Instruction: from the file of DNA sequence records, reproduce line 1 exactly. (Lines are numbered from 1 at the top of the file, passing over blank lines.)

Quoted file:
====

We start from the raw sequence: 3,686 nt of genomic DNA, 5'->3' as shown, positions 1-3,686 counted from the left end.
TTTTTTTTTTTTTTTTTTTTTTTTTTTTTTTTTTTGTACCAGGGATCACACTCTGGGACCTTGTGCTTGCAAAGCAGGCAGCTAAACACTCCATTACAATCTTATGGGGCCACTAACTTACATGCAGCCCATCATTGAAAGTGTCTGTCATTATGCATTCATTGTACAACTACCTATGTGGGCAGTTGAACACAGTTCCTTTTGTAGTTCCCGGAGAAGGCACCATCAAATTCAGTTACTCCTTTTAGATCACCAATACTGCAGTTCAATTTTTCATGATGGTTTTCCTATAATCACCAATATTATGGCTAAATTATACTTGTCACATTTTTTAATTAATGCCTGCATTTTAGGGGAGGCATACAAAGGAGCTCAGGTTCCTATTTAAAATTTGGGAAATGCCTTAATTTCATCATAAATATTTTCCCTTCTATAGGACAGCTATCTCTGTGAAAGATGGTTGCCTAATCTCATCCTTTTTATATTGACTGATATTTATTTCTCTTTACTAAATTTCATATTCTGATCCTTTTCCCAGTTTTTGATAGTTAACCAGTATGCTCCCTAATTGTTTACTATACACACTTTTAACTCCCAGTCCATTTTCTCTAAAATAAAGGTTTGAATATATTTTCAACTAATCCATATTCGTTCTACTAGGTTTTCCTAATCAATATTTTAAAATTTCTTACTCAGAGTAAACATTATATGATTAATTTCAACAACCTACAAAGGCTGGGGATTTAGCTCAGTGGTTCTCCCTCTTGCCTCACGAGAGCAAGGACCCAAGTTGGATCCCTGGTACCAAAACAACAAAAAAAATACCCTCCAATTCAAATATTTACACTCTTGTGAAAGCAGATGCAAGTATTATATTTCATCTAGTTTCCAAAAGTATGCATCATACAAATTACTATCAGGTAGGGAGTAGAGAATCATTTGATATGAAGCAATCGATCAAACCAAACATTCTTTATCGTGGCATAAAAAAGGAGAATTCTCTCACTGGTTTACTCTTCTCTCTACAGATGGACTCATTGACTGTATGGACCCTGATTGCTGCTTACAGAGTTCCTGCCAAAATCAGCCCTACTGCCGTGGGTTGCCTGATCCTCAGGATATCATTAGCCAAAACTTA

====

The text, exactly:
We start from the raw sequence: 3,686 nt of genomic DNA, 5'->3' as shown, positions 1-3,686 counted from the left end.